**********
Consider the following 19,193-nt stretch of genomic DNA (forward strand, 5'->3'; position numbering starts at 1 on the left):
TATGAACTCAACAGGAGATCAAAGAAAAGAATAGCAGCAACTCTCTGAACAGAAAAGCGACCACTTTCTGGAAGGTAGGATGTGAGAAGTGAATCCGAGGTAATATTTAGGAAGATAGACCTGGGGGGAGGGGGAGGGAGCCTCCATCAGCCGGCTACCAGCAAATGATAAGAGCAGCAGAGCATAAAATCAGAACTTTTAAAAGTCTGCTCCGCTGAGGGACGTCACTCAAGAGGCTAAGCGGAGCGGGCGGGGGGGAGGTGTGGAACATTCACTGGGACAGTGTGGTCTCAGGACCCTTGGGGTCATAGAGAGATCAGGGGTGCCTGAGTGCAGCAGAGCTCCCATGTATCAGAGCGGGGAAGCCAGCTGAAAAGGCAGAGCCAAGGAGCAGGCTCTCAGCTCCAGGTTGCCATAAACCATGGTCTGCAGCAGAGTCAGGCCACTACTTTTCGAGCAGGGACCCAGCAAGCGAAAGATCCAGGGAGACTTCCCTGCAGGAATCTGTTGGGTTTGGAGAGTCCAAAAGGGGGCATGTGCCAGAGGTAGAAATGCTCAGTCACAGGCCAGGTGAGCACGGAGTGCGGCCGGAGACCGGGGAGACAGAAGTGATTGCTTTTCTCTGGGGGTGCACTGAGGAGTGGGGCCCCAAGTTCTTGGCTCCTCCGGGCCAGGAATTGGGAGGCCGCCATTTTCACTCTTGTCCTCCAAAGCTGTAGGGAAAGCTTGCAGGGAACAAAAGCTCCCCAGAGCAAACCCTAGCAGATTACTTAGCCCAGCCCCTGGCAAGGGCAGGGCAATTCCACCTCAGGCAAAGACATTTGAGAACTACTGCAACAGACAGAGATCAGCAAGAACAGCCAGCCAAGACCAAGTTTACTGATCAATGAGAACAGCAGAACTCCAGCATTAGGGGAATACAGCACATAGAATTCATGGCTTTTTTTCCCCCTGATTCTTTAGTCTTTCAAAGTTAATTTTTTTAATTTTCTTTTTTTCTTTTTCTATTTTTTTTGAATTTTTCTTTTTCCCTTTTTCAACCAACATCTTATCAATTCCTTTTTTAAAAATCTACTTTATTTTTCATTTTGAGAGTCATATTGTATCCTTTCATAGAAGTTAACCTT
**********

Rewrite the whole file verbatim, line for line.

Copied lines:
Consider the following 19,193-nt stretch of genomic DNA (forward strand, 5'->3'; position numbering starts at 1 on the left):
TATGAACTCAACAGGAGATCAAAGAAAAGAATAGCAGCAACTCTCTGAACAGAAAAGCGACCACTTTCTGGAAGGTAGGATGTGAGAAGTGAATCCGAGGTAATATTTAGGAAGATAGACCTGGGGGGAGGGGGAGGGAGCCTCCATCAGCCGGCTACCAGCAAATGATAAGAGCAGCAGAGCATAAAATCAGAACTTTTAAAAGTCTGCTCCGCTGAGGGACGTCACTCAAGAGGCTAAGCGGAGCGGGCGGGGGGGAGGTGTGGAACATTCACTGGGACAGTGTGGTCTCAGGACCCTTGGGGTCATAGAGAGATCAGGGGTGCCTGAGTGCAGCAGAGCTCCCATGTATCAGAGCGGGGAAGCCAGCTGAAAAGGCAGAGCCAAGGAGCAGGCTCTCAGCTCCAGGTTGCCATAAACCATGGTCTGCAGCAGAGTCAGGCCACTACTTTTCGAGCAGGGACCCAGCAAGCGAAAGATCCAGGGAGACTTCCCTGCAGGAATCTGTTGGGTTTGGAGAGTCCAAAAGGGGGCATGTGCCAGAGGTAGAAATGCTCAGTCACAGGCCAGGTGAGCACGGAGTGCGGCCGGAGACCGGGGAGACAGAAGTGATTGCTTTTCTCTGGGGGTGCACTGAGGAGTGGGGCCCCAAGTTCTTGGCTCCTCCGGGCCAGGAATTGGGAGGCCGCCATTTTCACTCTTGTCCTCCAAAGCTGTAGGGAAAGCTTGCAGGGAACAAAAGCTCCCCAGAGCAAACCCTAGCAGATTACTTAGCCCAGCCCCTGGCAAGGGCAGGGCAATTCCACCTCAGGCAAAGACATTTGAGAACTACTGCAACAGACAGAGATCAGCAAGAACAGCCAGCCAAGACCAAGTTTACTGATCAATGAGAACAGCAGAACTCCAGCATTAGGGGAATACAGCACATAGAATTCATGGCTTTTTTTCCCCCTGATTCTTTAGTCTTTCAAAGTTAATTTTTTTAATTTTCTTTTTTTCTTTTTCTATTTTTTTTGAATTTTTCTTTTTCCCTTTTTCAACCAACATCTTATCAATTCCTTTTTTAAAAATCTACTTTATTTTTCATTTTGAGAGTCATATTGTATCCTTTCATAGAAGTTAACCTT